After admission to our hospital, a portable chest X-ray and subclavian venogram were performed for further evaluation. The X-ray revealed that the guidewire was knotted and kinked in the area of the middle third of the left clavicle and that part of it had folded back on itself completely and entered the mediastinum (Fig. 1). The subclavian venogram revealed that the guidewire had not perforated the subclavian vein and was knotted, kinked, and extended extravascularly. The subclavian vein was intact (Fig. 2).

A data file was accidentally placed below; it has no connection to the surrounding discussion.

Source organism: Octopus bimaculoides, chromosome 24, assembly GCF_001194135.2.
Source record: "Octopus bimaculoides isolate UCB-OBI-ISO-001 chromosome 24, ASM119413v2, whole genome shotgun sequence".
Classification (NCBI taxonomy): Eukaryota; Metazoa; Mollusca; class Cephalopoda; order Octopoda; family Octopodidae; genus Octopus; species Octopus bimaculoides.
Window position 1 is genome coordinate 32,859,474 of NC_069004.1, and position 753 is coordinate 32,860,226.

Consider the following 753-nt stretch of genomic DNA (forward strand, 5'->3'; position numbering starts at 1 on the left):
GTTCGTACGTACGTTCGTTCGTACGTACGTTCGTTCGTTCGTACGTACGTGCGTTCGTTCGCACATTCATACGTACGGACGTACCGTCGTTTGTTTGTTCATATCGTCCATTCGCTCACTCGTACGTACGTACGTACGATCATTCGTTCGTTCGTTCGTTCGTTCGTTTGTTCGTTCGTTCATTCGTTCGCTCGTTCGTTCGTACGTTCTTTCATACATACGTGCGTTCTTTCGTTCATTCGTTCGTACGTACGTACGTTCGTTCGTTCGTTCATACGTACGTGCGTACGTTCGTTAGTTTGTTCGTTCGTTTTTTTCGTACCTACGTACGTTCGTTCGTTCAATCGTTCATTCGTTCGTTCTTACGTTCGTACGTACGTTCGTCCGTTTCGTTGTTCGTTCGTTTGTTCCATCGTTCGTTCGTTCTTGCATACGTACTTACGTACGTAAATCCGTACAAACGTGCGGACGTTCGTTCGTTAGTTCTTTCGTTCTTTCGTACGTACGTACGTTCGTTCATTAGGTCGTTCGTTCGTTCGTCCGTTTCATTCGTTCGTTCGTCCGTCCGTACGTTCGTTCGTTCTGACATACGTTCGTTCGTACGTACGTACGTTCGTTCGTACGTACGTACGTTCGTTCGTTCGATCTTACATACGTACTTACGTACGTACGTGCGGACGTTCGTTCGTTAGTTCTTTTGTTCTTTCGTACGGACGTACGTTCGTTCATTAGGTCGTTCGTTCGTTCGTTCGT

Following discussion with orthopedic and chest surgeons, surgical exploration under general anesthesia was decided. In the operating room, the patient's initial vital signs were blood pressure 100/50 mmHg, heart rate 134 beats/min, respiration 25 breaths/min, and O2 saturation 96%. Anesthesia was induced with 8 mg of etomidate and 40 mg of rocuronium. Although noninvasive blood pressure (NIBP) cuff had been applied on the right arm, an arterial catheter was placed in the left radial artery to continuously check the blood pressure and to promptly detect and monitor the blood pressure changes in case of the damage to the left subclavian artery during operation. And also a femoral venous catheter was applied at the left femoral vein. A 7-cm incision was made just medial to the entry point of the guidewire, parallel to Langer's line. Careful dissection revealed the guidewire just beneath the subclavian vein. The tangled part of the wire was kinked between the sternocleidomastoid muscles and the vessels were not damaged. We cut the wire to untangle it, and pulled out the wire that had entered the mediastinum. The entire guidewire was removed successfully, as confirmed under an image intensifier in the operating field. Postoperatively, the patient was transferred to the surgical intensive care unit, from which she was discharged to a ward the next day without further complications.